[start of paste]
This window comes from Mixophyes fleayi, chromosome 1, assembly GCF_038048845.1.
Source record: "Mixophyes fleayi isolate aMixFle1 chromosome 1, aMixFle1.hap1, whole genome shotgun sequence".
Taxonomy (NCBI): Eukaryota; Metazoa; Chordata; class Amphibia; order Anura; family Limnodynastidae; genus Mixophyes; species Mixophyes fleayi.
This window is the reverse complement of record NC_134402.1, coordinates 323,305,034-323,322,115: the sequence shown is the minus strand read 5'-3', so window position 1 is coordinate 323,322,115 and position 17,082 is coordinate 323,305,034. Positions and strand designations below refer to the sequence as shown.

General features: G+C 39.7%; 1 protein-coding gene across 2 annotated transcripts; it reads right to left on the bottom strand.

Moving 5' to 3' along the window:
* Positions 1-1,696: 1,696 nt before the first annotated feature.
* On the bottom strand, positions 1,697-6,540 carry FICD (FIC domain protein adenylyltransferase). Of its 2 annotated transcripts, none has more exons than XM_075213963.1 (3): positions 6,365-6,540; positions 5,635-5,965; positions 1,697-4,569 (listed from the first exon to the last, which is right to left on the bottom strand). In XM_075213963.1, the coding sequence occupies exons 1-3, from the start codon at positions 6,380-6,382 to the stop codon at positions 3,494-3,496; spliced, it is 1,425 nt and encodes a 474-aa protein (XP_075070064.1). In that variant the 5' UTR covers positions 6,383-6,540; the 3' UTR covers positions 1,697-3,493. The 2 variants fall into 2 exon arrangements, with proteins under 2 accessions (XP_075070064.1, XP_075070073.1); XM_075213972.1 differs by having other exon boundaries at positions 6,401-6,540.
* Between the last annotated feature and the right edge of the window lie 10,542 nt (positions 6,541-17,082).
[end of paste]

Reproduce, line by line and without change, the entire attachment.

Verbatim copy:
This window comes from Mixophyes fleayi, chromosome 1, assembly GCF_038048845.1.
Source record: "Mixophyes fleayi isolate aMixFle1 chromosome 1, aMixFle1.hap1, whole genome shotgun sequence".
Taxonomy (NCBI): Eukaryota; Metazoa; Chordata; class Amphibia; order Anura; family Limnodynastidae; genus Mixophyes; species Mixophyes fleayi.
This window is the reverse complement of record NC_134402.1, coordinates 323,305,034-323,322,115: the sequence shown is the minus strand read 5'-3', so window position 1 is coordinate 323,322,115 and position 17,082 is coordinate 323,305,034. Positions and strand designations below refer to the sequence as shown.

General features: G+C 39.7%; 1 protein-coding gene across 2 annotated transcripts; it reads right to left on the bottom strand.

Moving 5' to 3' along the window:
* Positions 1-1,696: 1,696 nt before the first annotated feature.
* On the bottom strand, positions 1,697-6,540 carry FICD (FIC domain protein adenylyltransferase). Of its 2 annotated transcripts, none has more exons than XM_075213963.1 (3): positions 6,365-6,540; positions 5,635-5,965; positions 1,697-4,569 (listed from the first exon to the last, which is right to left on the bottom strand). In XM_075213963.1, the coding sequence occupies exons 1-3, from the start codon at positions 6,380-6,382 to the stop codon at positions 3,494-3,496; spliced, it is 1,425 nt and encodes a 474-aa protein (XP_075070064.1). In that variant the 5' UTR covers positions 6,383-6,540; the 3' UTR covers positions 1,697-3,493. The 2 variants fall into 2 exon arrangements, with proteins under 2 accessions (XP_075070064.1, XP_075070073.1); XM_075213972.1 differs by having other exon boundaries at positions 6,401-6,540.
* Between the last annotated feature and the right edge of the window lie 10,542 nt (positions 6,541-17,082).